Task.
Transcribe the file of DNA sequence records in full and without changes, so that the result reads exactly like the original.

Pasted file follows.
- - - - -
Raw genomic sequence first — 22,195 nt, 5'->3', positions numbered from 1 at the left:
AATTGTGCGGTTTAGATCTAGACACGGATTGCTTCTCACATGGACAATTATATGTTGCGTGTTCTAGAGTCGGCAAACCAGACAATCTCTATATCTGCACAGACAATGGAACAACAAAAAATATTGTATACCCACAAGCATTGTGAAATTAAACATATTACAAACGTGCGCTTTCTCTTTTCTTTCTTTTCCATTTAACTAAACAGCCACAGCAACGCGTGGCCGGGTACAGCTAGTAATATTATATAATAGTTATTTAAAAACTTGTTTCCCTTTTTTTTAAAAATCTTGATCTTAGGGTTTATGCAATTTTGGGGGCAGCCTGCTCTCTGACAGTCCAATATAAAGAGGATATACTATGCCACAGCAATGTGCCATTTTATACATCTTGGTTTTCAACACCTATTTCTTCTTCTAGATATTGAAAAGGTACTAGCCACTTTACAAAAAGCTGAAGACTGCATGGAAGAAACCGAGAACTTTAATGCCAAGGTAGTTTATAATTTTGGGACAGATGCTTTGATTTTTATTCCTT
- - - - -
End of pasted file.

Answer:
Raw genomic sequence first — 22,195 nt, 5'->3', positions numbered from 1 at the left:
AATTGTGCGGTTTAGATCTAGACACGGATTGCTTCTCACATGGACAATTATATGTTGCGTGTTCTAGAGTCGGCAAACCAGACAATCTCTATATCTGCACAGACAATGGAACAACAAAAAATATTGTATACCCACAAGCATTGTGAAATTAAACATATTACAAACGTGCGCTTTCTCTTTTCTTTCTTTTCCATTTAACTAAACAGCCACAGCAACGCGTGGCCGGGTACAGCTAGTAATATTATATAATAGTTATTTAAAAACTTGTTTCCCTTTTTTTTAAAAATCTTGATCTTAGGGTTTATGCAATTTTGGGGGCAGCCTGCTCTCTGACAGTCCAATATAAAGAGGATATACTATGCCACAGCAATGTGCCATTTTATACATCTTGGTTTTCAACACCTATTTCTTCTTCTAGATATTGAAAAGGTACTAGCCACTTTACAAAAAGCTGAAGACTGCATGGAAGAAACCGAGAACTTTAATGCCAAGGTAGTTTATAATTTTGGGACAGATGCTTTGATTTTTATTCCTT